You Just Get Better

This post may contain affiliate links, meaning I will be compensated if you make a purchase using my links, at no extra cost to you. I truly appreciate your support! Please read my disclosure for more.

Last Updated on

I hate my body.  No, wait… let me re-phrase that for you, Shelley: “I am unhappy with the current state my body is in”.  And it’s my own damn fault.

I know I’m pretty lucky; I’ve never weighted more than 150lbs, never broke a bone, never had surgery, and I am healthy.  I’m just weak, and somehow surprised that I feel like garbage when all I eat is garbage.

See, I was a lazy kid.  Like, really lazy.  Like, people laughed at me when I told them I joined the track team in Grade 7 because they didn’t believe me.  I also joined the floor hockey team that year (because of a boy) and got cut from the baseball team.  That was the only time I ever had any interest in joining a sport, until university when the fraternities/sororities on campus started a beer-beach volleyball league.    I couldn’t even serve the ball over the net for most of that first summer.  Add in the mandatory Grade 9 gym class and you are looking at the entirety of my organized-sport participation.  I did go weight-lifting with my sister a handful of times in high school, went to the campus gym about a dozen times over my 5+ years there, used my mom’s treadmill and dad’s elliptical about a dozen times each, and still attempt to get back into running for about 3-4 weeks each spring, but that’s about the extent of that.  Joining a gym back in September was a big jump for me.  It’s no wonder I feel so lost in that place.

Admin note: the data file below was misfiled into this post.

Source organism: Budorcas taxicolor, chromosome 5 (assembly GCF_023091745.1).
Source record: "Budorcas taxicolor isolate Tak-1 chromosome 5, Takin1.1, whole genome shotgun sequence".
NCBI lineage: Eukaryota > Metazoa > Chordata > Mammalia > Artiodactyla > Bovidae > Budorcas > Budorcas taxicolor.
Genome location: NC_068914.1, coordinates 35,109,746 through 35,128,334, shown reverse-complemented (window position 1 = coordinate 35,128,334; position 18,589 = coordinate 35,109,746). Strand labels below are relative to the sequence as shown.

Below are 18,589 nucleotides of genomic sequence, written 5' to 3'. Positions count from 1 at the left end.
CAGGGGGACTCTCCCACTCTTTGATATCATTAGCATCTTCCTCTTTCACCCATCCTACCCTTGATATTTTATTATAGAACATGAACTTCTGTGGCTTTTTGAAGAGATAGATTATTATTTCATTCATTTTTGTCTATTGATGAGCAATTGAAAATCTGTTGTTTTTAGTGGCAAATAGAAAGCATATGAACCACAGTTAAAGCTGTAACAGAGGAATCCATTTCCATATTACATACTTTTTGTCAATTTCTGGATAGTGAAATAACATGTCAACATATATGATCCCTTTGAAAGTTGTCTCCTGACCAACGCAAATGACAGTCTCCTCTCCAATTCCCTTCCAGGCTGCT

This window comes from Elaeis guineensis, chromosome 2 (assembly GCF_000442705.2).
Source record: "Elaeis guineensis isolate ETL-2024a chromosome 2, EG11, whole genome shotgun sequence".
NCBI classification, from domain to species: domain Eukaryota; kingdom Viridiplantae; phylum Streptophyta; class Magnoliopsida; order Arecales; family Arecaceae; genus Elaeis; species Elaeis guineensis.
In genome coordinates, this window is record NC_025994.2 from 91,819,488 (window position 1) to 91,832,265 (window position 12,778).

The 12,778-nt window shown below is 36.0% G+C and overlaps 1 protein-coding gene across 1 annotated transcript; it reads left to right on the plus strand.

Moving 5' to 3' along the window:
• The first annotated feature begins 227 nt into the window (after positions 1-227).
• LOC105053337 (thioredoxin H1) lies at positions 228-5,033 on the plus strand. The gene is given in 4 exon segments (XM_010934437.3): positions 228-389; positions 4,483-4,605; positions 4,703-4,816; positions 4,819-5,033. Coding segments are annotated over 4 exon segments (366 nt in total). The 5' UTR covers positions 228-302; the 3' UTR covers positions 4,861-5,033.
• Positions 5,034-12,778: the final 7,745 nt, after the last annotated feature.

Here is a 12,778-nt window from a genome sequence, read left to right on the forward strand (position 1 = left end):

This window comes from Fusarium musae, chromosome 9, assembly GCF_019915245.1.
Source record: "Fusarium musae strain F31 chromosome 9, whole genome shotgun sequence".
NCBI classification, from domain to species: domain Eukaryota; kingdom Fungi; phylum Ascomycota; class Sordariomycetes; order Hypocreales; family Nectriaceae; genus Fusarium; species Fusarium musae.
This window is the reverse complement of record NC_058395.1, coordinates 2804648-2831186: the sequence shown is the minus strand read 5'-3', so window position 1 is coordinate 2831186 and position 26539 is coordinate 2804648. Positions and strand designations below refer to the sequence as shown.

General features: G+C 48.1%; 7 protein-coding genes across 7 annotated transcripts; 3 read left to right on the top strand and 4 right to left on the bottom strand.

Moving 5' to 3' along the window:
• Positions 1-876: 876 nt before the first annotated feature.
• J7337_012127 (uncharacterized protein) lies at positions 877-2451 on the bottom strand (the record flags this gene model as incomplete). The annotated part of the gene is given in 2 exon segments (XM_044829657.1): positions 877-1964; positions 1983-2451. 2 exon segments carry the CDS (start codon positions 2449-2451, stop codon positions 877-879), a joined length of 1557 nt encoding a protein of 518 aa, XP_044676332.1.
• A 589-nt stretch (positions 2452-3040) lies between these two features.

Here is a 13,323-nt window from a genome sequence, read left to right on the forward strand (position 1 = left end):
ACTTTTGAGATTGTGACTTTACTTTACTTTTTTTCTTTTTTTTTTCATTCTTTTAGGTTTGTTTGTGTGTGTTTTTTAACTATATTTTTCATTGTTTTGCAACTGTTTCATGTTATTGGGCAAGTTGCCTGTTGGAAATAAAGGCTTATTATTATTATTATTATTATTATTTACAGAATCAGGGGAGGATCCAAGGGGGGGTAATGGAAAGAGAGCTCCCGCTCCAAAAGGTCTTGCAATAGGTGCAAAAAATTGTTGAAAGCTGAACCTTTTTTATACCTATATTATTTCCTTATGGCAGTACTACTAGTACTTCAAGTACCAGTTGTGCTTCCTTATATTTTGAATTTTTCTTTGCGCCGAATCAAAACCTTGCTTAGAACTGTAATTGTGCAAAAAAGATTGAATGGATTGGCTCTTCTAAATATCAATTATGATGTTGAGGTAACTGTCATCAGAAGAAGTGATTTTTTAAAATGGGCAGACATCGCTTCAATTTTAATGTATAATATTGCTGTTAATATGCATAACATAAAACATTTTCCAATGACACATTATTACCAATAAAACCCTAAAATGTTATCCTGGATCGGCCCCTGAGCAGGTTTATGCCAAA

The gym: You’re doing it wrong

Then we have my eating habits.  I was a pretty picker eater as a kid, but no one really noticed because my little sister was worse.  I don’t really like food, or to eat, because of this I get into the habit of eating the same thing over and over again.  (My university friends will attest to this with my obsession with Subway.)  Living on my own now presents its own cooking challenges that I often use as an excuse not to cook at all.  Getting a car has made it worse.  Having a boyf makes it much more noticeable, especially when he cooks for me.  (“Do you like ______?”  “I don’t know, I’ve never had it before.”)

Recently, I started seeing a naturalpath.  I tried one last year, but she was not for me.  The one I’m seeing now, Melissa, “gets me” so much more, as she’s about my age, lives alone, and also works more than one job, too.  I also recently got a new family doctor, and started seeing a massage therapist, so within the last 2 weeks, I had to go over my medical past and health concerns with three different people.   It really brought all these lingering, minor by annoying, issues of mine to life.  And guess what? Most of them are things that I sort of brought on myself.  Awesome.  My massage therapist even found things that I didn’t know where issues.  Did you know that you are supposed to have a natural arch in your neck?  Apparently I don’t.